Towards a singularity-based shape language: ridges, ravines, and skeletons for polygonal surfaces.
ABSTRACT High demands on digital contents have posing strong needs on visual languages on three-dimensional (3D) shapes for improved
human communication. For a visual language to effectively communicate essential 3D shape information, shape features defined
in terms of singularity signs have been recognized as key shape descriptors. In this paper, we study salient shape features
defined via distance function singularities: ridges, ravines, and a skeleton. We propose a method for robust extraction of
the 3D skeleton of a polygonal surface and detection of salient surface features, ridges and ravines, corresponding to the
skeletal edges. The method adapts the three-dimensional Voronoi diagram technique for skeleton extraction, explores singularity
theory for ridge and ravine detection, and combines several filtering methods for skeleton denoising and for selecting perceptually
salient ridges and ravines. We demonstrate that the ridges and ravines convey important shape information and, in particular,
can be used for face recognition purposes.
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ABSTRACT: In this paper we discuss the implementation of 3D Symmetry Sets. It describes how the Symmetry Set can be derived given a parametrized shape, as well as given an unorganized point cloud. It presents a geometric method to derive the Symmetry Set, that is an extension of the one given in deliverable 10. Just as in the 2D case, level set methods cannot be applied. Although the mathematics are a simple extension of the 2D case, the visualization, numerical computations and their stability are complicated. An example is give by means of a ellipsoid. In this example the Symmetry Set can be computed exactly and results can be compared to the ground truth.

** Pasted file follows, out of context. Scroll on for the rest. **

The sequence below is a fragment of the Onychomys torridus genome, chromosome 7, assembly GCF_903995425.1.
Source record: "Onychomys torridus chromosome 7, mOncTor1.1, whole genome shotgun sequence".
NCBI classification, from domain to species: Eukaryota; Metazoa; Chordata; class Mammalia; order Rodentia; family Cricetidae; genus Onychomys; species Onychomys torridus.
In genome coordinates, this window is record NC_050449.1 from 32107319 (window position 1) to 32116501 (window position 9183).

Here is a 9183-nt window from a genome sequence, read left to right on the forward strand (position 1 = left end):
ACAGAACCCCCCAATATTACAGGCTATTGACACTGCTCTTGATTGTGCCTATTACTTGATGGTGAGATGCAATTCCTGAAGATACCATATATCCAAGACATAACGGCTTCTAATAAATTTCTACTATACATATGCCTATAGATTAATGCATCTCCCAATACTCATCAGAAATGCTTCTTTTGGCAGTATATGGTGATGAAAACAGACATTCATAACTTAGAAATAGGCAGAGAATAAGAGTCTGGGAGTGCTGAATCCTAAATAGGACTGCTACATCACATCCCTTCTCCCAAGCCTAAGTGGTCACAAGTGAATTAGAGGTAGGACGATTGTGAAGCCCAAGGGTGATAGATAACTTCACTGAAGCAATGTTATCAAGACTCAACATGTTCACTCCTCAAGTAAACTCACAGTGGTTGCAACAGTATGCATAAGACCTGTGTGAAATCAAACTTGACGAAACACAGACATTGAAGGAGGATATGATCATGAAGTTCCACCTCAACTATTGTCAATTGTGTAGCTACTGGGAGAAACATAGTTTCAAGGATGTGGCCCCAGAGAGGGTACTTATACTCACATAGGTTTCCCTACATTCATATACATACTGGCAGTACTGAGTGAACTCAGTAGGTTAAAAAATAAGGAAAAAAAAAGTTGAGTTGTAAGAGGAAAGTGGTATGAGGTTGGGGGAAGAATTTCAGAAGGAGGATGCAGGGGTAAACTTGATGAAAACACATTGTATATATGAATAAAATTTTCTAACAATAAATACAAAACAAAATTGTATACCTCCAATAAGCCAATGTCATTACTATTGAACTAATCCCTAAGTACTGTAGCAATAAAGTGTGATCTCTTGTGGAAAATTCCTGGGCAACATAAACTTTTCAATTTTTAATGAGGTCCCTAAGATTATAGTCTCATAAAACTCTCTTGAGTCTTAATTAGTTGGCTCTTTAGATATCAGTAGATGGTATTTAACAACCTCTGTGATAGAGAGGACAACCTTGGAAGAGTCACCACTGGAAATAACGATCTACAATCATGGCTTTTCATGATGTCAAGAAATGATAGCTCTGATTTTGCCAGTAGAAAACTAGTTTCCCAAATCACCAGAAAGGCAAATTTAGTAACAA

Conference Paper: Computing 3D Symmetry Sets; A Case Study.[Show abstract] [Hide abstract]
ABSTRACT: In this paper we discuss the implementation of methods to derive 3D Symmetry Sets, given a parameterized shape, as well as an unorganized point cloud. It presents a geometric method to derive the Symmetry Set, that is an extension of the one given in (6). Although the mathematics is a simple extension of the 2D case, the visualization, nu- merical computations and their stability are much more complicated. An example is given by means of an ellipsoid. In this example the Symmetry Set can be computed exactly and results can be compared to the ground truth.Deep Structure, Singularities, and Computer Vision, First International Workshop, DSSCV 2005, Maastricht, The Netherlands, June 9-10, 2005, Revised Selected Papers; 01/2005